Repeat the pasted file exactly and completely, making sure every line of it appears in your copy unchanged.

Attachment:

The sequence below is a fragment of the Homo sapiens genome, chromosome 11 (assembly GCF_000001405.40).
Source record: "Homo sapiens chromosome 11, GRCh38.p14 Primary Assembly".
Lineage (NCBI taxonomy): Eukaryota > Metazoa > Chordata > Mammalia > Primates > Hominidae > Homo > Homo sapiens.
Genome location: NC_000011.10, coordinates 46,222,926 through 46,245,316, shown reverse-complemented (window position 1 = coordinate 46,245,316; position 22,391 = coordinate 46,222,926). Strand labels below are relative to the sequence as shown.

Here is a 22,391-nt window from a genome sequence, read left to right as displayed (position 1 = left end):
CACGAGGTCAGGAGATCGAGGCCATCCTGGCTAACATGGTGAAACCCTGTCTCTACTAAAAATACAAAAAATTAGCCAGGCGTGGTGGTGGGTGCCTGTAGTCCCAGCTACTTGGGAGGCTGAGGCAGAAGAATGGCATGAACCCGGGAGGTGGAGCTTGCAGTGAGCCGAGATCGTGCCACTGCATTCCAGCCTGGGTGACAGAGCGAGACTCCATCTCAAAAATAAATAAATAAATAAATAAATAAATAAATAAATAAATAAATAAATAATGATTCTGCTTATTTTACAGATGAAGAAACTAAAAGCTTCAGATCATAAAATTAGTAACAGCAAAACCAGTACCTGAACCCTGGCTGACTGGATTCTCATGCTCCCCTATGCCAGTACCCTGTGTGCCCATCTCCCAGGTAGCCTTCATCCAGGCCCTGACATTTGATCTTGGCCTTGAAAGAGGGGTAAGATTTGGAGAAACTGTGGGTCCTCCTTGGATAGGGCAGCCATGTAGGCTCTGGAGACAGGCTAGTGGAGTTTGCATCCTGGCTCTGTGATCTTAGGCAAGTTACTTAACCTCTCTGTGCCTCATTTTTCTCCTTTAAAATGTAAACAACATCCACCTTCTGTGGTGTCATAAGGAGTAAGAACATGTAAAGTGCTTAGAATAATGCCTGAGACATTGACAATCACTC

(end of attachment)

The sequence below is a fragment of the Homo sapiens genome, chromosome 11 (assembly GCF_000001405.40).
Source record: "Homo sapiens chromosome 11, GRCh38.p14 Primary Assembly".
Lineage (NCBI taxonomy): Eukaryota > Metazoa > Chordata > Mammalia > Primates > Hominidae > Homo > Homo sapiens.
Genome location: NC_000011.10, coordinates 46,222,926 through 46,245,316, shown reverse-complemented (window position 1 = coordinate 46,245,316; position 22,391 = coordinate 46,222,926). Strand labels below are relative to the sequence as shown.

Here is a 22,391-nt window from a genome sequence, read left to right as displayed (position 1 = left end):
CACGAGGTCAGGAGATCGAGGCCATCCTGGCTAACATGGTGAAACCCTGTCTCTACTAAAAATACAAAAAATTAGCCAGGCGTGGTGGTGGGTGCCTGTAGTCCCAGCTACTTGGGAGGCTGAGGCAGAAGAATGGCATGAACCCGGGAGGTGGAGCTTGCAGTGAGCCGAGATCGTGCCACTGCATTCCAGCCTGGGTGACAGAGCGAGACTCCATCTCAAAAATAAATAAATAAATAAATAAATAAATAAATAAATAAATAAATAAATAATGATTCTGCTTATTTTACAGATGAAGAAACTAAAAGCTTCAGATCATAAAATTAGTAACAGCAAAACCAGTACCTGAACCCTGGCTGACTGGATTCTCATGCTCCCCTATGCCAGTACCCTGTGTGCCCATCTCCCAGGTAGCCTTCATCCAGGCCCTGACATTTGATCTTGGCCTTGAAAGAGGGGTAAGATTTGGAGAAACTGTGGGTCCTCCTTGGATAGGGCAGCCATGTAGGCTCTGGAGACAGGCTAGTGGAGTTTGCATCCTGGCTCTGTGATCTTAGGCAAGTTACTTAACCTCTCTGTGCCTCATTTTTCTCCTTTAAAATGTAAACAACATCCACCTTCTGTGGTGTCATAAGGAGTAAGAACATGTAAAGTGCTTAGAATAATGCCTGAGACATTGACAATCACTC